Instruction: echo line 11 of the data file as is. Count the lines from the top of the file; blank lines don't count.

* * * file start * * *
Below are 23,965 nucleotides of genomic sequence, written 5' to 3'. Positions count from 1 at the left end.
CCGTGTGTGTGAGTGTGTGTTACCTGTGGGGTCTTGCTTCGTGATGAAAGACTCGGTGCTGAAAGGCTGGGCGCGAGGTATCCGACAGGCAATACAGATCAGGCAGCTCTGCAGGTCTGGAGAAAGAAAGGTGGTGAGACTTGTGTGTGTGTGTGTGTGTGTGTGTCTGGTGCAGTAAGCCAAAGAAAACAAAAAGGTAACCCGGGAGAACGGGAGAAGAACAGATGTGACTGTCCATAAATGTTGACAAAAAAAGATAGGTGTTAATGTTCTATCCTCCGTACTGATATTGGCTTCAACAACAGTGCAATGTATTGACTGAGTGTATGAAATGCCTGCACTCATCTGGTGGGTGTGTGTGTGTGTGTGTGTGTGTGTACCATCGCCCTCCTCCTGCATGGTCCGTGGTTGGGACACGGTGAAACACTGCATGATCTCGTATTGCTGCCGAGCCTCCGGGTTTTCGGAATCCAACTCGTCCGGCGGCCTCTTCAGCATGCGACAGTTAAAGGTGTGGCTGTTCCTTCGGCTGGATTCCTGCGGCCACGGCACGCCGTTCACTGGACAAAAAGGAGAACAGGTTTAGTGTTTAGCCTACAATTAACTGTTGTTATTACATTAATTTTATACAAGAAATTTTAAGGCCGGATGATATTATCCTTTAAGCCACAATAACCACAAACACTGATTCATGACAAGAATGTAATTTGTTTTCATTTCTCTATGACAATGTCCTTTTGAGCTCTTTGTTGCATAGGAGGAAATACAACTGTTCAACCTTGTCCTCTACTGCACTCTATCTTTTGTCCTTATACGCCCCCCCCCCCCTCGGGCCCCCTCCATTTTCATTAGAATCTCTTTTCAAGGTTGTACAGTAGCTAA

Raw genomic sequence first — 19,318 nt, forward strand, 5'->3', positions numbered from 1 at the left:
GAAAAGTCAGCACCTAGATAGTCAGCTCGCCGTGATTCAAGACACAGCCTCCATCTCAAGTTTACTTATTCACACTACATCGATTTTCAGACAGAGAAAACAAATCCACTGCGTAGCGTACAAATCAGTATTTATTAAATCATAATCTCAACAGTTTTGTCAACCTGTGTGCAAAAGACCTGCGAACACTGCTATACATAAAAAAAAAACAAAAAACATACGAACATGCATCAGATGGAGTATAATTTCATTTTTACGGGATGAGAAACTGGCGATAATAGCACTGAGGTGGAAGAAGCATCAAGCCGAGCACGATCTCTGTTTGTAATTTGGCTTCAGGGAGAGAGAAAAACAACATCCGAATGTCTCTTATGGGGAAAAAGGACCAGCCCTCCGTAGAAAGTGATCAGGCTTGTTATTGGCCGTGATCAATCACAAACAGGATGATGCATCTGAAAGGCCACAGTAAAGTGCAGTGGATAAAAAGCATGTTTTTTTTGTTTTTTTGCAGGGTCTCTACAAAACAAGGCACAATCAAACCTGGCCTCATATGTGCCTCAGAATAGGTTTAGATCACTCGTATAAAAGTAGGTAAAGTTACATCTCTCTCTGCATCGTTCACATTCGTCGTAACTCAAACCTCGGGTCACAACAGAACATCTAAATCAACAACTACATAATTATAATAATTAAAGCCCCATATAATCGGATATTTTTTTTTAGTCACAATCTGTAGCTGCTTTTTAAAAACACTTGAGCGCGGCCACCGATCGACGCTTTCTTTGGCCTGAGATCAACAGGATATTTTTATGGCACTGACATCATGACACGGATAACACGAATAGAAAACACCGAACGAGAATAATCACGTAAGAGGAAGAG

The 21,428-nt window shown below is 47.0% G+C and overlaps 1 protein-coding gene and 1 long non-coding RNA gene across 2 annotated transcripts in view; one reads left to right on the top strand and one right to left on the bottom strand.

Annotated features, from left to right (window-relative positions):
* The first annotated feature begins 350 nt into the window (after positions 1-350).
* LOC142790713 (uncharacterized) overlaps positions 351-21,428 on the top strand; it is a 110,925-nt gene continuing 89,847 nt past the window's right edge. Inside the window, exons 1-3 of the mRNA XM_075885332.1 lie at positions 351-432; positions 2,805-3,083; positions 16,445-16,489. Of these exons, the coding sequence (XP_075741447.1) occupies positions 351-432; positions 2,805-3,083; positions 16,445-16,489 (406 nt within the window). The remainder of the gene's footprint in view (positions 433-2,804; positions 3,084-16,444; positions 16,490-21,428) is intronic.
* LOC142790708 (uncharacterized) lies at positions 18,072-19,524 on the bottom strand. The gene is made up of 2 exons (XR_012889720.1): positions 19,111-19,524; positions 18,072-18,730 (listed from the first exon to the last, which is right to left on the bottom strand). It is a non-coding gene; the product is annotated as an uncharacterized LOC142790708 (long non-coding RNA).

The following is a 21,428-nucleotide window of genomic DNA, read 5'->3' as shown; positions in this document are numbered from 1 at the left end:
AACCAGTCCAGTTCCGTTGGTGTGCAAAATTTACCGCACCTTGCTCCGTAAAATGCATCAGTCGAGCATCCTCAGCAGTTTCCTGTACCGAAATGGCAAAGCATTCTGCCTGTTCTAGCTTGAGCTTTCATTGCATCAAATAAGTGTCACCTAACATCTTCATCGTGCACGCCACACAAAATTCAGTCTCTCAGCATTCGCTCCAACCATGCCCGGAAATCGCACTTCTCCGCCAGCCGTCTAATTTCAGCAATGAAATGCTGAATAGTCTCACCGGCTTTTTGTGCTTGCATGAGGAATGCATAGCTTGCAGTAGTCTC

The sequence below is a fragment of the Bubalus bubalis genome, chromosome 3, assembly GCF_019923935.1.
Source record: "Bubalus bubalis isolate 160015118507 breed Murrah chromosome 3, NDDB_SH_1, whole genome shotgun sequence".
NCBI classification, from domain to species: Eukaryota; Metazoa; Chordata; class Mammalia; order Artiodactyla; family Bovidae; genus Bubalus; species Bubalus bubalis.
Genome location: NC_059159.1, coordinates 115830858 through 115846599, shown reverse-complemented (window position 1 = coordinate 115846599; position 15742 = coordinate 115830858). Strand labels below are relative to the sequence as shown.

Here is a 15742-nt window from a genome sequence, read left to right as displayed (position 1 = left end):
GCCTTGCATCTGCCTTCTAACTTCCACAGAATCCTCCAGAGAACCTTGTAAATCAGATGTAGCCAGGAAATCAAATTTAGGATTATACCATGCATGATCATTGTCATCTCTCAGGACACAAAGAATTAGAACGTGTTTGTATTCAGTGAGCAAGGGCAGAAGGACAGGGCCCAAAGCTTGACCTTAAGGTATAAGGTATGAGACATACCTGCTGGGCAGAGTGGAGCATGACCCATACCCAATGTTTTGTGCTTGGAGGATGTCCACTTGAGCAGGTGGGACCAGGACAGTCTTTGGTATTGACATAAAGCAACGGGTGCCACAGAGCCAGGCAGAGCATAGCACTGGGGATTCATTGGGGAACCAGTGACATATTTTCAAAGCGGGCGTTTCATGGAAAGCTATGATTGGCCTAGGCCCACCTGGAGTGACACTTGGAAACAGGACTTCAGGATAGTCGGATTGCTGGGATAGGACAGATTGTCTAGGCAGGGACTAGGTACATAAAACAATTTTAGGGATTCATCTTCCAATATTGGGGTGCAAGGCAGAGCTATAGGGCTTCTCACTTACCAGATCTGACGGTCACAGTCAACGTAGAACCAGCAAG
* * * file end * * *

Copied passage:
AACCAGTCCAGTTCCGTTGGTGTGCAAAATTTACCGCACCTTGCTCCGTAAAATGCATCAGTCGAGCATCCTCAGCAGTTTCCTGTACCGAAATGGCAAAGCATTCTGCCTGTTCTAGCTTGAGCTTTCATTGCATCAAATAAGTGTCACCTAACATCTTCATCGTGCACGCCACACAAAATTCAGTCTCTCAGCATTCGCTCCAACCATGCCCGGAAATCGCACTTCTCCGCCAGCCGTCTAATTTCAGCAATGAAATGCTGAATAGTCTCACCGGCTTTTTGTGCTTGCATGAGGAATGCATAGCTTGCAGTAGTCTC